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The quest to find easy-to-access storage for the huge amount of live-aboard paraphernalia is never-ending. When you find a way to do it that is both good AND CHEAP it is like stumbling across the holy grail. And so it is with our dollar-store shoe racks. Last October I wrote about how we had used a cut down shoe rack in our galley to store produce.

We used the other parts of that particular shoe rack in our berth.

The other day we purchased another shoe rack, for the grand total of 2 bucks (the Dollar Store rocks!). Half of it now lives in the head and the other resides just inside our main salon door. Cheap, easy to set up and effective.

Little L-brackets from Rona are what we used to fasten the racks to the walls.

Thanks to Drew for the inspiration for that last location and also to Terry for doing that bit of sewing for us. We ordered our own sewing machine yesterday so we won’t have to borrow his anymore!

By the way, if you look really hard outside the window in the photo of our berth, perhaps you could see the SNOW FLAKES!!! Yes, it’s snowing this morning and we are not too impressed.


  1. My secret:

    Not your typical junk stores, but much larger and cleaner. At least the one in VA, which is huge. I’ve scored a lot of Goretex rainwear, a dry suit ($6), a port-a-band saw, a wonderful pair of year-old parabolic skis ($5), and tons of other new stuff. They get a lot of store donations. It just takes patience, to find the pearls and leave the junk.

  2. What a great idea! We’re not living on our sailboat yet, but we’re quickly learning that every bit of space on a sailboat is precious.

  3. ooooo, I like that idea! I just may have to steal it! I have one for ya that I shared with another liveboard/ cruiser recently.
    Get some empty 2 liter soda bottles somewhere (we don’t drink any softdrinks, so this was the hardest part!) Empty, peel label, wash and dry well, and keep the cap. You can store bulk book here with a funnel like flour, suagr, whatever you keep around the galley. Once they’re in there, they are TIGHTLY sealed to keep out bugs and moisture, they are shatter proof, and you can toss them anywhere on the boat (just label with a permanent marker). Our friends who circumnavigated on a cat threw them in the bilges, under the settee, wherever. When you need to fill the smaller containers you have at hand in the galley, easy to pour in, then seal and toss back in the bowels of the boat. Cheap and easy!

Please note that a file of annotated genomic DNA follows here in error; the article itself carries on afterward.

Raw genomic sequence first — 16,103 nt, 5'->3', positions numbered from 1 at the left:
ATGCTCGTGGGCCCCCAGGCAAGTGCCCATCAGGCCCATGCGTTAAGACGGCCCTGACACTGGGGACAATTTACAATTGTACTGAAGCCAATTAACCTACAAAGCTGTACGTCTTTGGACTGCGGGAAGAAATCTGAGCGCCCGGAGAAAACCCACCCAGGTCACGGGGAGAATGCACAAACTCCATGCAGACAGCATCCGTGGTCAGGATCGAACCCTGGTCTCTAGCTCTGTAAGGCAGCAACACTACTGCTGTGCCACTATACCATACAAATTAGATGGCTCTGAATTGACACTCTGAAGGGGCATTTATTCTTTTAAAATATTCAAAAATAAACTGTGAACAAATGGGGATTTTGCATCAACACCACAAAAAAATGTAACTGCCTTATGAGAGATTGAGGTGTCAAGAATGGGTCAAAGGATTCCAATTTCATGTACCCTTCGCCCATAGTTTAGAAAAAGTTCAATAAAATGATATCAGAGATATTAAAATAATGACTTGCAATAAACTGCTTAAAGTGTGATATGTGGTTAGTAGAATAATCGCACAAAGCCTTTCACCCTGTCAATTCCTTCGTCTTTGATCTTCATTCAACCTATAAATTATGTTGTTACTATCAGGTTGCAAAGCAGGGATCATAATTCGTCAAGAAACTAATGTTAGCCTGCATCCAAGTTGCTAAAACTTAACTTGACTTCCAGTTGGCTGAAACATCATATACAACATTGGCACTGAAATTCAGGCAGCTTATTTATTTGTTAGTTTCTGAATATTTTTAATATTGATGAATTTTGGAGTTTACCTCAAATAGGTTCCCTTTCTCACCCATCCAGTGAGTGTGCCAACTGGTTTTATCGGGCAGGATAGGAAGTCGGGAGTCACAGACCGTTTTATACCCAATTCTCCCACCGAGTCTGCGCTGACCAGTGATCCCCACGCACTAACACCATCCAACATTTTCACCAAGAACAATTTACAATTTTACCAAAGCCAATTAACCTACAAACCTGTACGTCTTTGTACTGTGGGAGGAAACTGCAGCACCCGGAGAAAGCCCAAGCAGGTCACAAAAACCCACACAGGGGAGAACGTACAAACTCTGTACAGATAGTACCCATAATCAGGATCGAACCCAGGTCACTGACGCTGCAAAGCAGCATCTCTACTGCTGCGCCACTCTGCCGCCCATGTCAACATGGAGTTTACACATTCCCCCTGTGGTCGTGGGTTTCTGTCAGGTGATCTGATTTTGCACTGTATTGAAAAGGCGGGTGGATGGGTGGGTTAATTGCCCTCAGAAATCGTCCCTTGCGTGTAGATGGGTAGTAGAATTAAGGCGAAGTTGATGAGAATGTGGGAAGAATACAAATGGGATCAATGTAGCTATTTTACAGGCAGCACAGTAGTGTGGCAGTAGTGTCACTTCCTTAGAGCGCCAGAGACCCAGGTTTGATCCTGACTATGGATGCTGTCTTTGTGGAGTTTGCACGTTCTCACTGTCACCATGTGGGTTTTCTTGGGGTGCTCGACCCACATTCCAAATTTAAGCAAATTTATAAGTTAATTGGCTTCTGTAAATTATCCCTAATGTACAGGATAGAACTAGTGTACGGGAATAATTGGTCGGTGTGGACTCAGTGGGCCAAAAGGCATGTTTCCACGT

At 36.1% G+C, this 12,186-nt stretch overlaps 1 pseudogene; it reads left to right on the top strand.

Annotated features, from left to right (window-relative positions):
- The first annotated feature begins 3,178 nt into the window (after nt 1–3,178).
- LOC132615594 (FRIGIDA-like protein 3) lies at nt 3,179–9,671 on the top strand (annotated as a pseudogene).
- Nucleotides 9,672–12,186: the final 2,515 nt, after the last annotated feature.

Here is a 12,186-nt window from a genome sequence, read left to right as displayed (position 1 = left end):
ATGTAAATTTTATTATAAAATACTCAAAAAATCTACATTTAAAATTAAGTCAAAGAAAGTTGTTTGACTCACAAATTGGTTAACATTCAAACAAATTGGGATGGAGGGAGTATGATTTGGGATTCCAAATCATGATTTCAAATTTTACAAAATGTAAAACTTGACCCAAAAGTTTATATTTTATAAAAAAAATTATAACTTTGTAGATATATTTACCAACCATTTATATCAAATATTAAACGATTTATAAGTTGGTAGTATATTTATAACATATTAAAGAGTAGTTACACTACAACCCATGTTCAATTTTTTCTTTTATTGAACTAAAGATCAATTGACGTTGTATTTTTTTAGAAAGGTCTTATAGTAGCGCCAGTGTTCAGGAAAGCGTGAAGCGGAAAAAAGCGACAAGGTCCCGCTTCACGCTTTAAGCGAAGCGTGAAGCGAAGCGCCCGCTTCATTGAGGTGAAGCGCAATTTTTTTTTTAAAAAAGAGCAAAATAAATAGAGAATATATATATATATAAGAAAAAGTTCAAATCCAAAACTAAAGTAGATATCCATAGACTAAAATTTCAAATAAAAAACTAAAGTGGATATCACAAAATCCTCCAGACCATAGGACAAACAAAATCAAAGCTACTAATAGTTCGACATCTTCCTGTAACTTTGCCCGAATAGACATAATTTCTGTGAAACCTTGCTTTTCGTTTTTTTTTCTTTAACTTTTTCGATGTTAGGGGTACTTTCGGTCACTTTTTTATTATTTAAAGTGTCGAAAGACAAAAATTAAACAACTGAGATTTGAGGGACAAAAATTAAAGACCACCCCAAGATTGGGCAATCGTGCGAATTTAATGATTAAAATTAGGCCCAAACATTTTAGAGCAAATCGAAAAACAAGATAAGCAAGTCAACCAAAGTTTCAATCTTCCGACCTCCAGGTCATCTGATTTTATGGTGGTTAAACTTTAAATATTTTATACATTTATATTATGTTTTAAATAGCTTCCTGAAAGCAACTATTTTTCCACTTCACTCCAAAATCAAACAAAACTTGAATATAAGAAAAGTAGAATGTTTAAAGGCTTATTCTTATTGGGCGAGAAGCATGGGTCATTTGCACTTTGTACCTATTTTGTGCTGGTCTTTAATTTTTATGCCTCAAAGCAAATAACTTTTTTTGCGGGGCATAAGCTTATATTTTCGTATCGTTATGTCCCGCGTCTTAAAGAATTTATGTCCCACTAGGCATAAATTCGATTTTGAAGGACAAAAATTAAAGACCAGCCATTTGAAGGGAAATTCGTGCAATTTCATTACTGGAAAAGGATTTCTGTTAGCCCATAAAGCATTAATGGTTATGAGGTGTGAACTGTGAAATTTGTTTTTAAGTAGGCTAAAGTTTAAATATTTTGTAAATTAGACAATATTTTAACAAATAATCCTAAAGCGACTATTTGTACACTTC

I hope your snow goes away — eeek!

  4. Very cool. We bought the same thing (still not installed) for…shoes. We aren’t that creative 😉

    Actually, we just don’t have that much wall space!

    I’ve never sailed on a cat but I have a vivid mental picture of the bottom of those swinging out and back into the wall (clunk, clunk, CLUNK) in a swell or chop (not just while sailing but at anchor). What goes thump in the night = impressive “boat moments” for us. Are the bottoms connected to anything?

    • No, and I haven’t experienced that issue yet, but then again, we are not as well travelled as you two. 🙂

      I guess we’ll see. Not all of our ideas turn out to be winners. For an example of one which worked better in theory than in practice, check out the spice rack here:

      • Well travelled…*snort*

        More like “prone to accidentally choosing rolly anchorages and having mistakenly taken one trip into the ocean with no wind and a nice swell” 🙂

        It will be a super easy fix if they do start making noise.

        We are trying to figure out a spice rack – what didn’t work for yours?

        • The metal strips were fastened to the wall with sticky tape. It didn’t hold. Our alternative location for the metal containers ( ) was better, but they started to rust. If they rust here they will die down south. We just bought some little plastic shaker spice jars from… you guessed it, the dollar store! 🙂

    • I won’t speak for mono-hulls – I would bet heel would change everything – but on a cat swinging has simply not been an issue, and I used them on my prior cat (27′ and 1200 pounds) which was very lively! I’m not saying they don’t in really nasty conditions, but we have never noticed it. In those conditions… perhaps there’s just too much going on to notice.

      The one in the head is further forward and the motion will be greater there, so maybe (but I bet some self-stic velcro or hook would keep it calm). We have a different sort of bag on the fore deck and sometimes it will get to jumping if we are banging into a steep 4-foot chop. Then we take it off and stow it.

  5. For the shoe rack on the bulkhead wall,to avoid the clunking,just put a small tab of Velcro on the bottom.
    Gotta love that velcro-we use it for all kinds of boat stuff.
    We have a small portable travel alarm clock,that shows date-temp-time etc and backlights auto at night. Liked it so much we just stuck it to the bulkhead wall with velcro-been there 3 years now.

  6. On his tv show, Alton Brown has tins like yours for his spices but he uses velcro instead of magnets. Take a roll of velcro with the adhesive on back and put strips on your (whatever the nautical term for wall is), then take the other side of the velcro and cut squares and stick on the bottom of your tins. Don’t kn0w if it would be strong enough for a boat but maybe it’s something you could try.

  7. I was on yachtworld looking at the boat porn. 😉

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